While it’s true that no head coach can either shoot, pass or rebound for their respective teams and must have at least a few quality players in order to experience any sort of success, it’s also quite true that elite head coaches that make all the right moves give their ballclubs a better chance of winning – and cashing in against the spread every time their team takes the floor.
With the 2014 NCAA Basketball Tournament quickly approaching, now is as good a time as any to take a look at five veteran head coaches that could propel their respective teams to this year’s March Madness championship.
Larry Brown (2,338-1,327)
Born in Brooklyn, New York in 1940, the now 73-year-old Larry Brown has not only resurfaced at SMU following a two decade-plus run in the NBA, but the legendary Hall of Fame leader has put SMU hoops back in the national spotlight after just one rebuilding season a year ago.
While Brown has often been labeled as a guy that’s tough to get along with, (it’s true) lest anyone forget, Brown is also the only head coach in basketball history to win and NBA championship (Detroit, 2004) and NCAA title (Kansas, 1988).
Brown’s teams have always put a huge focus on defense and this year’s SMU team follows that career-long model. The Mustangs may not have gotten the national publicity of several other March Madness title contenders, but I certainly wouldn’t put anything past any Larry Brown team.
Mike Krzyzewski (973-303)
Good ‘ol Coach K has led the Duke Blue Devils to a whopping 12 regular season ACC conference titles and 13 conference tourney titles while reaching the Final Four a mind-numbing 11 times and winning four national championships (1991, 1992, 2001, 2010).
While the Blue Devils aren’t nearly as overpowering as they were when they featured guys like Grant Hill and Christian Laettner, they do have arguably the best collegiate player in the country today in superstar forward Jabari Parker (19.1 ppg, 8.8 rpg) and a competent cast of surrounding players that could very well help Krzyzewski win his fifth national championship.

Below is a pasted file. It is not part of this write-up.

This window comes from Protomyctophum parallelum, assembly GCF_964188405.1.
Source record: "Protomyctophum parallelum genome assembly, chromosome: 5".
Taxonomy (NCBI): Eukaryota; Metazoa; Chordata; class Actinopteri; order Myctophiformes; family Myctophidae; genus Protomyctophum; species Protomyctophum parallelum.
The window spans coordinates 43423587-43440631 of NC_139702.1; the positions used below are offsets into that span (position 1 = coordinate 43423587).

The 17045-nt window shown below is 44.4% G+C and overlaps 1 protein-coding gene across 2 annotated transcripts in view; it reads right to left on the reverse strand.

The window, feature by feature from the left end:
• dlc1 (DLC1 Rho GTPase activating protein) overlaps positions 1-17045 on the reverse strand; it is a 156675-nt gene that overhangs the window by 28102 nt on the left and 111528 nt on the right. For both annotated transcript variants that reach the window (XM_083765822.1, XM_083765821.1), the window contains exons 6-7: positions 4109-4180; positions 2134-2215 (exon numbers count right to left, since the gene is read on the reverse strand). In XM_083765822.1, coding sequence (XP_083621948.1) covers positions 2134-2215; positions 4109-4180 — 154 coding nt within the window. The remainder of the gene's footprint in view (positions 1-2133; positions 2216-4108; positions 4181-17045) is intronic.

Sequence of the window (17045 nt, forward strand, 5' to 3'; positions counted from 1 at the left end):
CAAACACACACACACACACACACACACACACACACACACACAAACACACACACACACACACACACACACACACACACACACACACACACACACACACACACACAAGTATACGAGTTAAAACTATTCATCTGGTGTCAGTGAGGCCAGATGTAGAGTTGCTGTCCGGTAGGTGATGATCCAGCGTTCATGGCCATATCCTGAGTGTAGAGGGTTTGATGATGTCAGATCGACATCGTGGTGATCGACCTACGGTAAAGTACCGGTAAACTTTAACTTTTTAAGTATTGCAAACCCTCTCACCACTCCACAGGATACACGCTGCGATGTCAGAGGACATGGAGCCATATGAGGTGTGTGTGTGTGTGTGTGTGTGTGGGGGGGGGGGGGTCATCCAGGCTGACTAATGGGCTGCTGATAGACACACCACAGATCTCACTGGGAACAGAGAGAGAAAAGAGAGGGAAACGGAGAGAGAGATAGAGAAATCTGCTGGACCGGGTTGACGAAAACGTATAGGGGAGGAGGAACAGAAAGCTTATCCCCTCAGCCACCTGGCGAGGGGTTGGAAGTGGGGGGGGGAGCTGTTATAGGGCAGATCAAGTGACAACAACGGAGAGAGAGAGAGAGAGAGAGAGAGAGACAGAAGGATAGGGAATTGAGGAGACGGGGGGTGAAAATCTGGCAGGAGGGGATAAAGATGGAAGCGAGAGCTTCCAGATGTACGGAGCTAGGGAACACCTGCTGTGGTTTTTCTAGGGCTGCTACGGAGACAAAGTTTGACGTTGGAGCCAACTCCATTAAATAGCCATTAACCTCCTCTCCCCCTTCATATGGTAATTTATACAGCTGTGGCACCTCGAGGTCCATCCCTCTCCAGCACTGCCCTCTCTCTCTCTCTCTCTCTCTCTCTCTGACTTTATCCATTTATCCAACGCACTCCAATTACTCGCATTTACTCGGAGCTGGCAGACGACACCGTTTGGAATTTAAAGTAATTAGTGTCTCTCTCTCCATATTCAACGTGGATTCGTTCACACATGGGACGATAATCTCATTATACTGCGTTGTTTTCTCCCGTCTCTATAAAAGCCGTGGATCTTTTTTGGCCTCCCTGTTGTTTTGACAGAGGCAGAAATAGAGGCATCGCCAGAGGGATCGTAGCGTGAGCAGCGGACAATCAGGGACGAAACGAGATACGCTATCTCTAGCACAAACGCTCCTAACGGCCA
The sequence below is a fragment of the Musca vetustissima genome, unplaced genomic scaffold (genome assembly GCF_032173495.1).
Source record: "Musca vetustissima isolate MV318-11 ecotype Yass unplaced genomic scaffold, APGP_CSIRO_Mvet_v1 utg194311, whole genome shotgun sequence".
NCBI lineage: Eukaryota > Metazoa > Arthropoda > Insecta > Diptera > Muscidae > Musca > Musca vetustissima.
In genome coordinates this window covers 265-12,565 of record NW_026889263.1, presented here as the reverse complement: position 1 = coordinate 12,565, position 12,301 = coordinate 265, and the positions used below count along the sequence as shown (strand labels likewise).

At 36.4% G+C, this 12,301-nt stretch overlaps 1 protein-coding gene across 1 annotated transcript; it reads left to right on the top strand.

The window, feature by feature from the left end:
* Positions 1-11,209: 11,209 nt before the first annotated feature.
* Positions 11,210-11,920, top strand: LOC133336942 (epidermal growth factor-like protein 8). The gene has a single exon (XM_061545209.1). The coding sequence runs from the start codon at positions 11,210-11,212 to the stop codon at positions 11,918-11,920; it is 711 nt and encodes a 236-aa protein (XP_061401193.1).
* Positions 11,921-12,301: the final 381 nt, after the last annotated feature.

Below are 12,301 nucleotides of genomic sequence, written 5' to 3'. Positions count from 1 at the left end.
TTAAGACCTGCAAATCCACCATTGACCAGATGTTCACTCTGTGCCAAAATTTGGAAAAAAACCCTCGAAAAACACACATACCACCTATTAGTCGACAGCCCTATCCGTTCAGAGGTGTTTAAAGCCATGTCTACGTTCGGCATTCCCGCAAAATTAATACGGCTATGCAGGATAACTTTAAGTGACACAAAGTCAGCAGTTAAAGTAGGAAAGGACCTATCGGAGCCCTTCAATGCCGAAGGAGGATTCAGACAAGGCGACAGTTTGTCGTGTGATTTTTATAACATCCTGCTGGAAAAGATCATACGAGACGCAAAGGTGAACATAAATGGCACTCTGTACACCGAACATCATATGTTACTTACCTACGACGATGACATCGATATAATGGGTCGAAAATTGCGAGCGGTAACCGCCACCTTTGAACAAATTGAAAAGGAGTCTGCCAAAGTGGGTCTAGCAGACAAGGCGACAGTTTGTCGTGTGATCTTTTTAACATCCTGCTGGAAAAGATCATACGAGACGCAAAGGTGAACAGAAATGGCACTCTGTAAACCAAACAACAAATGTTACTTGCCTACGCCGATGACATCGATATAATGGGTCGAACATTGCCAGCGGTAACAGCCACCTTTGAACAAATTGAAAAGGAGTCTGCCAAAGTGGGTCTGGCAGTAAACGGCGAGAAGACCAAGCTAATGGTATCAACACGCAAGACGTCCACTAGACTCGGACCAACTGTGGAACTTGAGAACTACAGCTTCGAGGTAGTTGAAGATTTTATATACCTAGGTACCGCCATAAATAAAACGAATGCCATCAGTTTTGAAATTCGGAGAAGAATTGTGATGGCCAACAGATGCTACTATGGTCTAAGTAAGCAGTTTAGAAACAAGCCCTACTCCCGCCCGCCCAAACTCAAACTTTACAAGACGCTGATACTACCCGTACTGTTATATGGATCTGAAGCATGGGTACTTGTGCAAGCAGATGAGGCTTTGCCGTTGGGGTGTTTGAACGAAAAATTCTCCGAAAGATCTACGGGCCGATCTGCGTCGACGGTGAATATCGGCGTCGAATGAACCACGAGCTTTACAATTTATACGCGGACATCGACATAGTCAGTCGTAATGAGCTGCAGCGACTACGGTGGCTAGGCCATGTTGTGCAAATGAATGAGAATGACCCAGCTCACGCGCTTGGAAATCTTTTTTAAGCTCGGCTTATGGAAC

Billy Donovan (475-188)
Now in his 18th season at the University of Florida , head coach Billy Donovan has led the Gators to 13 NCAA Tournament appearances while making three Final Four appearances and two consecutive NCAA championships (2006-07). The Gators have won at least 26 games in each of the last four seasons and appear to be as capable as any team in this year’s big dance.
Tom Izzo (461-184)
In 19 seasons at Michigan State , the respected Tom Izzo has won seven regular season conference crowns and three conference tournament championships while making 16 NCAA Tournament appearances. Izzo has guided the Spartans to six Final Four appearances while winning one national title (2000). The Spartans may not have the big name superstar that some other schools may have, but they play fantastic team basketball at both ends of the floor and seemingly always have a chance to make a deep run come March Madness time.
Steve Fisher (489-255)
Fisher may be most known as the architect of Michigan ‘s now infamous Fab Five, featuring future NBA stars Chris Webber, Juwan Howard and Jalen Rose, but the fact of the matter is that Fisher led the Wolverines to the national championship in 1989 with just one star player (Rumeal Robinson). Not only that, but Fisher has turned San Diego State’s hoops program into a perennial national title contender in recent seasons following a two-year break after leaving Michigan in 1997. The Aztecs have won at least 23 games in each of the past six seasons and play a brand of defense that could not only keep them in every tourney game they play this year, but actually put them over the top.
While I left numerous elite head coaches off of this short list (Rick Pitino, Jim Boeheim, Bill Self, Roy Williams), I fully expect all five of these head coaches to play integral roles in their team’s NCAA March Madness tournament quests.